# Trapezoidal Method

If you were to do a bit of experimentation, you would see that using rectangles is not always the most effective way to approximate the area under a curve. One simple improvement that we can make to obtain better approximations is to estimate the area under a curve by using a series of trapezoids instead of rectangles. See this for an illustration.

As before, we divide the interval (a, b) into N equal subintervals, each of size

Also as before the endpoints of the ith subinterval are a+(i-1)h and a+ih. The (x,y)-coordinates of the four corners of the trapezoid that we use to approximate the area under the curve in this subinterval are then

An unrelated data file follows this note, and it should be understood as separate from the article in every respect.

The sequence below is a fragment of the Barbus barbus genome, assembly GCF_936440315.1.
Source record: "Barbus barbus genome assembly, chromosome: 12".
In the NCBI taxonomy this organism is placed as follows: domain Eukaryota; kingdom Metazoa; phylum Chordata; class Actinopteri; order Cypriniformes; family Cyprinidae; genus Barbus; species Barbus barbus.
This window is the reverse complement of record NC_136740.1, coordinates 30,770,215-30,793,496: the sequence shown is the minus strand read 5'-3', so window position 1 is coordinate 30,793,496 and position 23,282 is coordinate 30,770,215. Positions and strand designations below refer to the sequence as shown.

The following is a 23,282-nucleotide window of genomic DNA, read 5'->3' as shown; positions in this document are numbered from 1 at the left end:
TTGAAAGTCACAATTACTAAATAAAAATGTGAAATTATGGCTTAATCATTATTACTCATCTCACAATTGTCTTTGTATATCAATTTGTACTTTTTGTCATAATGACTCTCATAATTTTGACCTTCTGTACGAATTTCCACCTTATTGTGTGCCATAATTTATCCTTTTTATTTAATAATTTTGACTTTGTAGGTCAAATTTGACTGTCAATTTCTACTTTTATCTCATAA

• (a+(i-1)h, 0) (the lower-left corner)
• (a+(i-1)h, f(a+(i-1)h)) (the upper-left corner)
• (a+ih, 0) (the lower-right corner)
• (a+ih, f(a+ih)) (the upper-right corner)

The area of this trapezoid is given by the length of the base times the average of the heights of the two sides:

Now to approximate the area under the curve, we simply add up the areas of all of the trapezoids:

If you think about what is going on in this summation, you can come up with a new summation that can be computed more efficiently. Except for f(a) and f(b), every other value of f that is computed in this summation is computed twice. Why is that?